One of the biggest health concerns of gray divorce is isolation. It may develop if an older person is depressed and doesn’t feel like socializing or getting out of the house.

Or isolation may result from a change in relationships. “Men are the ones who usually face a social ‘gray divorce penalty,'” says Jocelyn Crowley, author of “Gray Divorce: What We Lose and Gain from Mid-Life Splits” and professor of public policy at Rutgers University. She interviewed 40 men and 40 women, all unrelated, to find out about their gray divorce experiences. “Men were more likely to be alienated from their children after a gray divorce because they weren’t as involved in raising them. And men no longer had the benefit of their wives’ social planning. The wife was the one who usually got families together for holidays and maintained relationships with other couples.”

Whatever the reason for isolation, it’s a serious health hazard. Many studies have linked isolation to a greater risk for mental health decline, chronic disease and even early death.

[Read: Minding the Kids in Divorce — Minimizing the Mental Health Impact.]

Other Health Risks

Divorce may also affect older adults when it comes to caregiving and finances.

Divorcing may mean a senior loses his or her closest caregiver. “The spouse is the one who knows the health issues best and makes sure someone takes medications or has groceries or a ride to a doctor’s appointment,” Seritan points out.

Economic changes can hurt health if a senior can’t afford medication, food, transportation or medical care. Crowley found that women were typically the divorce losers when it came to finances. “Women experienced an economic ‘gray divorce penalty.’ They made less than men and they took time out from working to raise children. These gaps in earnings sometimes meant they saved less for retirement and had lower Social Security benefits,” Crowley says.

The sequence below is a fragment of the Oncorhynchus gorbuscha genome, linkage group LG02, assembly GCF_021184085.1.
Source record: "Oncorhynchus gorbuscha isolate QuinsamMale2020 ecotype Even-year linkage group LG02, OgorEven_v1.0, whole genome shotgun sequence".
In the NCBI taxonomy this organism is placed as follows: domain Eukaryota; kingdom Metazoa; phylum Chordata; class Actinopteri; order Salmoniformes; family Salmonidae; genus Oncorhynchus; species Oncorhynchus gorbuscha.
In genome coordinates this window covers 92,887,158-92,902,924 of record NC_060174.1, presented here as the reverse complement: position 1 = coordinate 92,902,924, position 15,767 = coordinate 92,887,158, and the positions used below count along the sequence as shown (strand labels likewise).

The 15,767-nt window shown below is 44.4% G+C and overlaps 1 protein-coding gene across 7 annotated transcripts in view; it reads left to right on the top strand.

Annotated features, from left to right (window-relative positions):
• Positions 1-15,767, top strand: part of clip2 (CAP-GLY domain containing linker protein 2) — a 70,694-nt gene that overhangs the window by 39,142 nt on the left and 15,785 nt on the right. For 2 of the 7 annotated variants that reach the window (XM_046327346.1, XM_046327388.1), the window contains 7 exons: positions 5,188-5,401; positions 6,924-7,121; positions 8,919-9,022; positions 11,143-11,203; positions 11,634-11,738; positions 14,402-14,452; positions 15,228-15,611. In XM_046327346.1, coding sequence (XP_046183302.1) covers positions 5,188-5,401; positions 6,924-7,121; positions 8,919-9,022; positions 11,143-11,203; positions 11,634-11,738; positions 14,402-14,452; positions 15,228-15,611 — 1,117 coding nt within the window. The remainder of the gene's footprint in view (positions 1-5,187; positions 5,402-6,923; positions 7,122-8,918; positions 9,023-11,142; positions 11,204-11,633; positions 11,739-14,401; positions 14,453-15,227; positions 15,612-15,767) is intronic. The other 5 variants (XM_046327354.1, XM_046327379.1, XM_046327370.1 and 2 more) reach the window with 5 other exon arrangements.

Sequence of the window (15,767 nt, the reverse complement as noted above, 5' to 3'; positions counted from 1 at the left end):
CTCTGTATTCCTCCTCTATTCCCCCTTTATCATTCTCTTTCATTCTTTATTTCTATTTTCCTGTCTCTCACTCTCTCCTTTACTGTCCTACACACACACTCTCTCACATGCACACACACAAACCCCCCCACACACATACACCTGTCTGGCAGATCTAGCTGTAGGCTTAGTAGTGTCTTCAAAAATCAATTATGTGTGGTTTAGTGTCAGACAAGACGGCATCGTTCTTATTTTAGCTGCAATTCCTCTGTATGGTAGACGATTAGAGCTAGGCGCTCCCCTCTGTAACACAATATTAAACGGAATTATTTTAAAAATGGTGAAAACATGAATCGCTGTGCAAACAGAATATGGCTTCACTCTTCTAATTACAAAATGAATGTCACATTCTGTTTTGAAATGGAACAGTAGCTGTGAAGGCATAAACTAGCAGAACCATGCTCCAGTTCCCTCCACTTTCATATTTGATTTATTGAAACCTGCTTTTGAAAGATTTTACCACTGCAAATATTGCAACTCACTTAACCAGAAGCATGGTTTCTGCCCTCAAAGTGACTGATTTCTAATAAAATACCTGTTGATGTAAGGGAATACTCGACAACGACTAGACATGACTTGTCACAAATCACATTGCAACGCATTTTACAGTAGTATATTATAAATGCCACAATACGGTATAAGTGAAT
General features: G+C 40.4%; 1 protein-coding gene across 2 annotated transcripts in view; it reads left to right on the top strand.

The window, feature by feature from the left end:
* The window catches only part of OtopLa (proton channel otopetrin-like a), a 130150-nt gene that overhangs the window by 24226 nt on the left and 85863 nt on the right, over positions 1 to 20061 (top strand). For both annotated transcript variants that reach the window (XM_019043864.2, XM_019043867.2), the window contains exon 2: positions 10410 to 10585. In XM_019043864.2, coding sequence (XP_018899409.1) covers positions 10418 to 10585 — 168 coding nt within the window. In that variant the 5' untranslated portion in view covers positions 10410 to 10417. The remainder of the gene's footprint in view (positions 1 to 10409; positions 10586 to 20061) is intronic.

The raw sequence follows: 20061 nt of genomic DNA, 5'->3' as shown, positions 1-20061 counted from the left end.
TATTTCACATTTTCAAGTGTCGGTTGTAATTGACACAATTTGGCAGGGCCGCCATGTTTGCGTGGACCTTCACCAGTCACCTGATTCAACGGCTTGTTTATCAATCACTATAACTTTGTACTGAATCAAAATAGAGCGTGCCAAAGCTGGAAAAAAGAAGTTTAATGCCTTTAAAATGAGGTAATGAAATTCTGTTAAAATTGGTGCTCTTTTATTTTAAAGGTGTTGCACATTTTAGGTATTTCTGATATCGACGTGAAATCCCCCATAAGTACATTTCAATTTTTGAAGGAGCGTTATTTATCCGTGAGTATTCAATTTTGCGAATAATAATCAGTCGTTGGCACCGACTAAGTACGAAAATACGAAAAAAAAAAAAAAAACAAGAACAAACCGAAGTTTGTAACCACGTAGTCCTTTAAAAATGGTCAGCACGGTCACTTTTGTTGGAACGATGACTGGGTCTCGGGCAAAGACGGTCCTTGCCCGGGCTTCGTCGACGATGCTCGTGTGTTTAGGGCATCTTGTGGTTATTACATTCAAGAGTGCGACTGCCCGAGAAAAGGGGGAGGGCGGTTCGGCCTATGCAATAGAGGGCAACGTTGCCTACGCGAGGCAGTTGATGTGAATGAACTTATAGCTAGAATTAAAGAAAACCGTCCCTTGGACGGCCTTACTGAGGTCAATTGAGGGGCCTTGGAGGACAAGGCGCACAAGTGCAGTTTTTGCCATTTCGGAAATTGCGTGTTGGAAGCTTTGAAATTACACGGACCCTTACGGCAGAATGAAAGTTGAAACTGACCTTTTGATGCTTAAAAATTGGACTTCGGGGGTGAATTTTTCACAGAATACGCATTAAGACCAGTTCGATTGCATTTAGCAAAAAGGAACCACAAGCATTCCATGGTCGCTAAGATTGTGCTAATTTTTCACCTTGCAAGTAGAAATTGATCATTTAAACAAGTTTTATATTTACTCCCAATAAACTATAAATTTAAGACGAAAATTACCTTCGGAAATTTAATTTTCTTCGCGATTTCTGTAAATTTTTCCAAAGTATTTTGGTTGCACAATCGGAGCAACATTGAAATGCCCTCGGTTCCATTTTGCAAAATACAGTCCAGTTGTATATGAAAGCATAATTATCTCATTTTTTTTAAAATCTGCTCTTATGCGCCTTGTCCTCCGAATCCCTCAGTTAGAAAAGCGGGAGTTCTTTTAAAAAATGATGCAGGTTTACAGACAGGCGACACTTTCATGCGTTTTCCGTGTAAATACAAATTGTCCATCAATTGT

Protecting Health

Seritan recommends that older adults who are divorcing use strategies to thwart potential problems such as:

Avoid isolation. Even if it’s difficult, make an effort to get out of the house every day.

Broaden your social support network. Join a club or spiritual community.

Exercise. Aim for 150 minutes of exercise per week of moderate intensity, like brisk walking. Or try a calming exercise like yoga or tai chi.

Limit alcohol intake. The 2015-2020 USDA Dietary Guidelines for Americans recommend limiting alcohol intake to no more than one drink per day for women and no more than two drinks per day for men.

Adopt a pet. “People with dogs live longer. It’s a source of warmth and affection and a good way to exercise,” Seritan says.

Get professional help. Start with your primary care doctor to make sure underlying conditions aren’t being affected by the stress of divorce. And seek counseling to help you grieve.

[See: 7 Ways to Build Resilience for Crises and Everyday Life Challenges.]

Is It All Bad?

There are silver linings for some gray divorcees. “Some people seem happier. They waited for their kids to become independent, divorced after long marriages and are still good friends,” Seritan says. “They may find new energy, a new interest or a new relationship and feel loved and valued.”

Crowley agrees: “You may feel optimistic and look forward to freedom and making new decisions in your life.”

That doesn’t mean happy people won’t face health risks. Going through divorce is still stressful, and living alone still increases the risk for isolation and other health problems. “But if at the end of day you consider the potential consequences and you feel being separated from a toxic relationship is better for you over the long run,” says Crowley, “my research does support that you can potentially start over and be happier after a gray divorce.”

More from U.S. News

What Only Your Partner Knows About Your Health

Senior Divorce: Now What?

7 Ways to Build Resilience for Crises and Everyday Life Challenges

Divorcing After 50: How Gray Divorce Affects Your Health originally appeared on usnews.com